Photos: Peter Julian

What I've Learned: Seth Jacobs

A few words with the BC history professor and award-winning author.

A chance purchase at a used bookstore in Chicago changed Seth Jacobs’s life. It was 1992 and the then-actor had $1.25 in his pocket, the exact price of the Documentary History of the United States. He read it on his commute to the famed Steppenwolf Theatre, where he was appearing in Twelfth Night. “I was 28 and I had never taken a college-level history class,” said Jacobs, a history professor at BC since 2001. “I started feeling a little guilty that I didn’t know anything about the history of my country. That struck me as fairly irresponsible on my part.” So he enrolled in classes at the University of Illinois at Chicago, and the rest, as they say, is history. We spoke with the beloved teacher—known for his impressions of Henry Kissinger, Lyndon B. Johnson, and other 20th-century figures—about accepting fallibility and following his passion(s). 

I grew up in New York City. My father was an actor and I wanted to be an actor. I felt at the time I had talent. I went to Yale as an undergraduate and majored in philosophy and psychology, but that was just because my parents told me they weren’t going to pay for a Yale education if I majored in theater. So I did a lot of plays as an undergraduate. I was not an especially stellar student, and I went on to the Goodman School of Drama [now The Theatre School at DePaul University] to get my MFA. I worked as a stage actor in Chicago and other regional theaters for about five years before I started a Ph.D. program in history.

Seth Jacobs

That career shift was the luckiest thing that’s ever happened to me in my life—except for the births of my children. I did get a chance to work with some incredibly talented people who went on to become very well-known actors, like John C. Reilly, Gillian Anderson, and Michael Shannon, but it gradually dawned on me that I just wasn’t as good as these people were. I signed up for some classes during the day at the University of Illinois at Chicago. One of them just happened to be on the Vietnam War. I got hooked.

I’ve spent most of my waking hours teaching about the Vietnam War, researching the Vietnam War, and publishing about the Vietnam War. It hasn’t bored me. It’s endlessly controversial. That’s why it’s my favorite class to teach, and it keeps getting better every year. I’ve been extraordinarily lucky that a number of veterans have very graciously agreed to come in and talk about their experiences in Vietnam. And the students always say that that’s the highlight of the class.

We’re at a unique moment right now where, on one hand, we’re becoming more interconnected, more interdependent than ever. Nations have manifold connections to other nations—economically, culturally. But at the same time, the institutions that were set up mostly in the wake of World War II, like NATO, the United Nations, and the General Agreement on Tariffs and Trade, are breaking down. So it’s an unusually unstable and unprecedented period in world history, and you really need to know something about international relations in order to understand what’s happening now and to fully discharge your duties as a responsible citizen of a democracy.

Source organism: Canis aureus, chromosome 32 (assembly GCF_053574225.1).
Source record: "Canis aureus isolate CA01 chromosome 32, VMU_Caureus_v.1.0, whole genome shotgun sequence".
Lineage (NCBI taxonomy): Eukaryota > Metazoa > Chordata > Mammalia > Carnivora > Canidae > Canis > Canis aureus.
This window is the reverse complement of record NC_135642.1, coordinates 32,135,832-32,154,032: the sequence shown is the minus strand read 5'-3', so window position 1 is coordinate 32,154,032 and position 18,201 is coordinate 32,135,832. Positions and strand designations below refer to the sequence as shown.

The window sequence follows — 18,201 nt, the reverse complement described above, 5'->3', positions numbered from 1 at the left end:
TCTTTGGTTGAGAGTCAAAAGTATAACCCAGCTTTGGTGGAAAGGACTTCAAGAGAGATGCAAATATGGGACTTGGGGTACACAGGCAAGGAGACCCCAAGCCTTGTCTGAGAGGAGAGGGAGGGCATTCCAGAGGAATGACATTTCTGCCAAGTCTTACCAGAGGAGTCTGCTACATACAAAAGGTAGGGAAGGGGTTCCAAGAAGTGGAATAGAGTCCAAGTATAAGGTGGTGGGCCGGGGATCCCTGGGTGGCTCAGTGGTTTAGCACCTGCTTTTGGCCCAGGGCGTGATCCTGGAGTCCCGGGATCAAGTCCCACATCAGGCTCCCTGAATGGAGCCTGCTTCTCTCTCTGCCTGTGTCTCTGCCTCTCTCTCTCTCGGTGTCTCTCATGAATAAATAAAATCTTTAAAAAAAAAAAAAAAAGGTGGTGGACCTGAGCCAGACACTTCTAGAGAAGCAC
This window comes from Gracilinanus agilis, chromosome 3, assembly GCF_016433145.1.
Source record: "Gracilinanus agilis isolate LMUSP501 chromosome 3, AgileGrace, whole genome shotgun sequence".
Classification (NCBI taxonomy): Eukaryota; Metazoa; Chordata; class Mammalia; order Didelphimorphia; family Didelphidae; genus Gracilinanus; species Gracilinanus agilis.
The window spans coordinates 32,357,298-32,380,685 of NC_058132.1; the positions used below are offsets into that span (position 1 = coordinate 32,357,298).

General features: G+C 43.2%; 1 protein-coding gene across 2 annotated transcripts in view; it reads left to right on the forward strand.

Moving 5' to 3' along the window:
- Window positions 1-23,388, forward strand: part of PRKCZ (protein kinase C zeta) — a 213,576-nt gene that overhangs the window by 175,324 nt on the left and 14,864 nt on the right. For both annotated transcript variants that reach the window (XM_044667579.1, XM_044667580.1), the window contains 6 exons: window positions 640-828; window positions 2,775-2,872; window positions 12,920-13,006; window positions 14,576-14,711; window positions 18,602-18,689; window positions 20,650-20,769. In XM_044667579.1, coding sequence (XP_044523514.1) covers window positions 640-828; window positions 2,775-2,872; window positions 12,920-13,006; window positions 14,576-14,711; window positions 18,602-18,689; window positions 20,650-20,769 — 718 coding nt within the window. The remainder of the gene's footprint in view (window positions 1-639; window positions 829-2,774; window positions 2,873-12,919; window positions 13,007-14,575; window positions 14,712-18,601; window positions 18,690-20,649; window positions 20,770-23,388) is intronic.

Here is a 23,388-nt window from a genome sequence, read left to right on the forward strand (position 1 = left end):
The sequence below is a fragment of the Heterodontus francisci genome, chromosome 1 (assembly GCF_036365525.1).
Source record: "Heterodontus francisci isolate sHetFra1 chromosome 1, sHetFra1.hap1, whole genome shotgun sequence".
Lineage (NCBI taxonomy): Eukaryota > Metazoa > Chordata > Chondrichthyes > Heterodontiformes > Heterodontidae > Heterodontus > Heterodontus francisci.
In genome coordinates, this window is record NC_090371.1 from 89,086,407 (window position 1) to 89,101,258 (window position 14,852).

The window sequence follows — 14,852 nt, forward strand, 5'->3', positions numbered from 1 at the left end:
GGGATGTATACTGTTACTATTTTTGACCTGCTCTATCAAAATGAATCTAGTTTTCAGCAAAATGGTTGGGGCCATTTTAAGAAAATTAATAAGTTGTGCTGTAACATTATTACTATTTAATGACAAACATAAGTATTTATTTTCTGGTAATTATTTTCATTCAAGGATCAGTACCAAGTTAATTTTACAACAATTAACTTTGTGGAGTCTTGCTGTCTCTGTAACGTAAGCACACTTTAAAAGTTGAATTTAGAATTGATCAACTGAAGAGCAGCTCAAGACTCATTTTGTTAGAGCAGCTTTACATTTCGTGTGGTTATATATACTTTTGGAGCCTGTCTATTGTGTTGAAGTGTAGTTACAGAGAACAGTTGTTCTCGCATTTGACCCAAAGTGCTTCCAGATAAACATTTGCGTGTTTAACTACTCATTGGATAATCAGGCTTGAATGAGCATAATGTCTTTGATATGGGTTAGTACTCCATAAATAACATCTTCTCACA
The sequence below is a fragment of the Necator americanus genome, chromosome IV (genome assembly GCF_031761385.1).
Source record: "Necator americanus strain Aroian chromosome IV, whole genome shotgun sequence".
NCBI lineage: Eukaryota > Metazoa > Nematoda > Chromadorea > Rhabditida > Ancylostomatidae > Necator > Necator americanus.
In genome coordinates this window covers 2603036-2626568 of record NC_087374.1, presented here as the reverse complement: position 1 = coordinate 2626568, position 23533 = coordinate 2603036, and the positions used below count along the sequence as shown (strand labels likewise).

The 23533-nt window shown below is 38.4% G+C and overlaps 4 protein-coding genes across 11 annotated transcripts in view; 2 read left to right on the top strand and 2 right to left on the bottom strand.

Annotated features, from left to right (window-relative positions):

The highest compliment that I can pay to a Jesuit education is that I really, really wish I had received one. Father Michael Himes nailed it when he said, “The purpose of an undergraduate education, particularly a Jesuit education, is a rigorous and sustained conversation about the most important questions relating to the human condition with the widest possible circle of the best possible conversation partners.” And as he points out, many of those conversation partners aren’t breathing anymore, which is why we have libraries and teachers.

I don’t think it’s a coincidence that the people who win the teaching awards, at least in the history department, are people who have done other things with their lives. They didn’t stampede directly out of undergraduate into a Ph.D. program. They did other things. They’ve been out of work, they’ve been broke, they’ve served in the Army. They actually stood up for something or risked something or had some experience of life outside the ivory tower. At the end of the day, I’m glad I had the experience I did. I still wish in many ways I started studying history when I was younger, but I might have lost a valuable dimension of what makes me a good teacher now.

To quote Benjamin Franklin: “Doubt a little of your own infallibility.” That’s probably one of the more important lessons I’ve learned, both in theater and as an instructor: that sometimes my judgment is just wrong. Even if I feel really passionately about it, it’s wrong and counterproductive. Coming back to the notion of Jesuit education: Make it more about we, and a little less about me, and not only will the quality of your work improve, you will be an infinitely happier human being.


More Stories